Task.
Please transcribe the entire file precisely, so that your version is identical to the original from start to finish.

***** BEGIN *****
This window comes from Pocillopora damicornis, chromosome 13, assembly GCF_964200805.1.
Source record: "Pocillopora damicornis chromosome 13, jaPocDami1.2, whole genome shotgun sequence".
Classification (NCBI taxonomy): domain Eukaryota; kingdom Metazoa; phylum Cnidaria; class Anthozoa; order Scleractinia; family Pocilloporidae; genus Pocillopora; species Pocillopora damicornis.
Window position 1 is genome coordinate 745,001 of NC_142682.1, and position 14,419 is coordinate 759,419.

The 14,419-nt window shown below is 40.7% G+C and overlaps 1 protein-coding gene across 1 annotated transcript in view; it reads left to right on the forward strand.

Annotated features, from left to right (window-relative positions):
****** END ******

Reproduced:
This window comes from Pocillopora damicornis, chromosome 13, assembly GCF_964200805.1.
Source record: "Pocillopora damicornis chromosome 13, jaPocDami1.2, whole genome shotgun sequence".
Classification (NCBI taxonomy): domain Eukaryota; kingdom Metazoa; phylum Cnidaria; class Anthozoa; order Scleractinia; family Pocilloporidae; genus Pocillopora; species Pocillopora damicornis.
Window position 1 is genome coordinate 745,001 of NC_142682.1, and position 14,419 is coordinate 759,419.

The 14,419-nt window shown below is 40.7% G+C and overlaps 1 protein-coding gene across 1 annotated transcript in view; it reads left to right on the forward strand.

Annotated features, from left to right (window-relative positions):